Reject Increased Cancer Risk Level; Approve New Fish Consumption Rate by Ethel BranchTweet
Proposed water quality standards could mean those who dine on the state’s fish will face increased cancer risk
Do you eat fish? More than once a month? If so, the [Washington] state’s water quality standards are not protecting you from harmful levels of pollutants and toxics, such as PCBs, hydrocarbons, mercury and other chemicals that put you at increased risk of cancer and chronic diseases. When released into Washington waters, these poisonous substances are ingested by fish, which then pass those pollutants on to those of us who eat fish. For years, the state has set water quality standards that assumed Washingtonians eat only one serving of fish per month, so the standards only protect us up to that one monthly serving.
Washington has finally proposed to revise these standards to reflect that many of us eat something like one six-ounce fish meal a day. But in exchange, the state is asking us to accept an increased level of cancer risk.
Under existing standards, only one in a million of us will get cancer if we eat fish at the set rate. Under the state’s proposed new standard, 10 out of every million of us will get cancer. This proposal to increase our cancer risk level tenfold does not even pretend to protect us. As identified by the Seattle Human Rights Commission, it violates internationally recognized human rights to health, to a healthy environment and to safely feed our families the food we catch.
If you seek to be socially responsible by purchasing and eating Washington-caught fish, you may be surprised by this information. We trust our public officials to protect us, but their failure to protect our consumption of Washington-caught fish has been spectacular. Now is the time for government to stand up for us, for our health and our human rights. No one is entitled to dump toxic materials into our waters and poison state residents.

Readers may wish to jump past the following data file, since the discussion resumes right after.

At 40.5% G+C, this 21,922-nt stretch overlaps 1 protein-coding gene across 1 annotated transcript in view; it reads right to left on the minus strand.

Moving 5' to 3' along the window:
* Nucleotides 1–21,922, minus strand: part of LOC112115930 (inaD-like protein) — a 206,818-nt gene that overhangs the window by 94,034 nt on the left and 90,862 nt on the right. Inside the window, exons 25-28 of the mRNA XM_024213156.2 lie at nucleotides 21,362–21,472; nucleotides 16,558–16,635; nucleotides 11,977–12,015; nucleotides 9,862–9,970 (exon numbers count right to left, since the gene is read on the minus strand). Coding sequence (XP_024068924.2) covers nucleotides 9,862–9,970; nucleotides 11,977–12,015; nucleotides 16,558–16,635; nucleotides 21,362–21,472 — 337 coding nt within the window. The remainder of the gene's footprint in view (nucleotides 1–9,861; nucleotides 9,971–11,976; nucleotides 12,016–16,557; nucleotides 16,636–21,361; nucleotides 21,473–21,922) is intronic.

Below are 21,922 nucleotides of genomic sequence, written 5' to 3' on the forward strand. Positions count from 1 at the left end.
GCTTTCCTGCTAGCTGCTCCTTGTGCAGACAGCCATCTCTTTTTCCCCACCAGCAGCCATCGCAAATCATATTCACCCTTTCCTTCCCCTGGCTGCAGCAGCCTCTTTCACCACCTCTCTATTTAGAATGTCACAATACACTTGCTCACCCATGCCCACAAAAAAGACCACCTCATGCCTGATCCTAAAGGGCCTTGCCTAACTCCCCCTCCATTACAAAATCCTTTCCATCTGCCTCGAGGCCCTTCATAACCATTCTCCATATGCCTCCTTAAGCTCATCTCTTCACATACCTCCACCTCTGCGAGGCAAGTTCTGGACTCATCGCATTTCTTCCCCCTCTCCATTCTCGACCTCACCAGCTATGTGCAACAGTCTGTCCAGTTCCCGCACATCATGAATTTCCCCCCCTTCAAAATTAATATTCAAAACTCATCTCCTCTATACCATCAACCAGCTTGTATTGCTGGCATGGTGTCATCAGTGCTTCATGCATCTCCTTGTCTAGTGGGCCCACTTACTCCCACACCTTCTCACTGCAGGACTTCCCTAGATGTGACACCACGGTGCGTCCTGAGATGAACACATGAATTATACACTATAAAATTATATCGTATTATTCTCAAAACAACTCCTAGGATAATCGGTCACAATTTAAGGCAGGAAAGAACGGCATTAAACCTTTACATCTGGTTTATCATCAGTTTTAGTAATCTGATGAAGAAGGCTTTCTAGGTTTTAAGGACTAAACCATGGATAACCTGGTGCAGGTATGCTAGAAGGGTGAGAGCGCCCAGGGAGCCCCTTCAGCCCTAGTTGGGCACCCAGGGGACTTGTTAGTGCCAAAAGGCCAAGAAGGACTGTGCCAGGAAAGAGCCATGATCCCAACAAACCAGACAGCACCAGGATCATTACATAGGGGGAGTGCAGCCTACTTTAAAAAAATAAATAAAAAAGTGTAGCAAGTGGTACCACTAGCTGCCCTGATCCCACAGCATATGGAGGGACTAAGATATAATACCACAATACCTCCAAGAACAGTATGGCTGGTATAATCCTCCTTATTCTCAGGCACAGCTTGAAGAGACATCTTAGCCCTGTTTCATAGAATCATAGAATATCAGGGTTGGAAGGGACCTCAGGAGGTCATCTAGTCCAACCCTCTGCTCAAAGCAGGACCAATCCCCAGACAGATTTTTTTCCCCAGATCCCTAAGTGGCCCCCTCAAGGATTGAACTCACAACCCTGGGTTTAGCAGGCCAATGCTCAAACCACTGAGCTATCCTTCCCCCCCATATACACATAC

Sure, it is cheaper for industry and public utilities to dump toxic pollutants into our public waters with few limitations. But we live in a world of dwindling resources and an increasing population. There is decreased leeway for environmental mistakes. Industry and government have a responsibility to protect human lives and to respect basic human rights.
We can have healthy waters and a healthy economy. Oregon is implementing a fish consumption rate of six ounces a day with a cancer risk level of one in a million — and that is not shutting industry or cities down. Now is the time for utilities and businesses to step up and take responsibility for their actions and to internalize the costs of their activities, rather than shift the costs to the public and the environment. Our culture and economy, our lives and our health depend on it.
The proposed new fish consumption rate is a tremendous stride forward, but it is just a first step. Those of us who eat multiple fish meals a day will remain unprotected, including groups that consume high levels of fish, such as Asian Americans, Pacific Islanders, Native Americans, recent immigrants and low-income people. In Seattle, Asian Americans, Pacific Islanders and Native Americans make up 15 percent of the population; 2009 data indicate that 14 percent of city residents have incomes below the poverty level. Water quality standards that leave people who eat the most fish at risk are still not good enough. So, even as we move toward fulfilling human rights and protecting health, we must plan to do more.
On March 9, the Seattle Human Rights Commission sent a letter Mayor Ed Murray and the city council urging them “to take affirmative steps to protect the health and human rights of Seattleites by submitting formal written comments to [the state Department of Ecology]” that would urge rejection of the proposed tenfold increase to cancer risk level and adoption of the higher, more protective fish consumption rate.
You can submit your own comments on the proposed rule by visiting firstname.lastname@example.org. Comments are due March 23.
Sign petition here: Approve New Fish Consumption Rate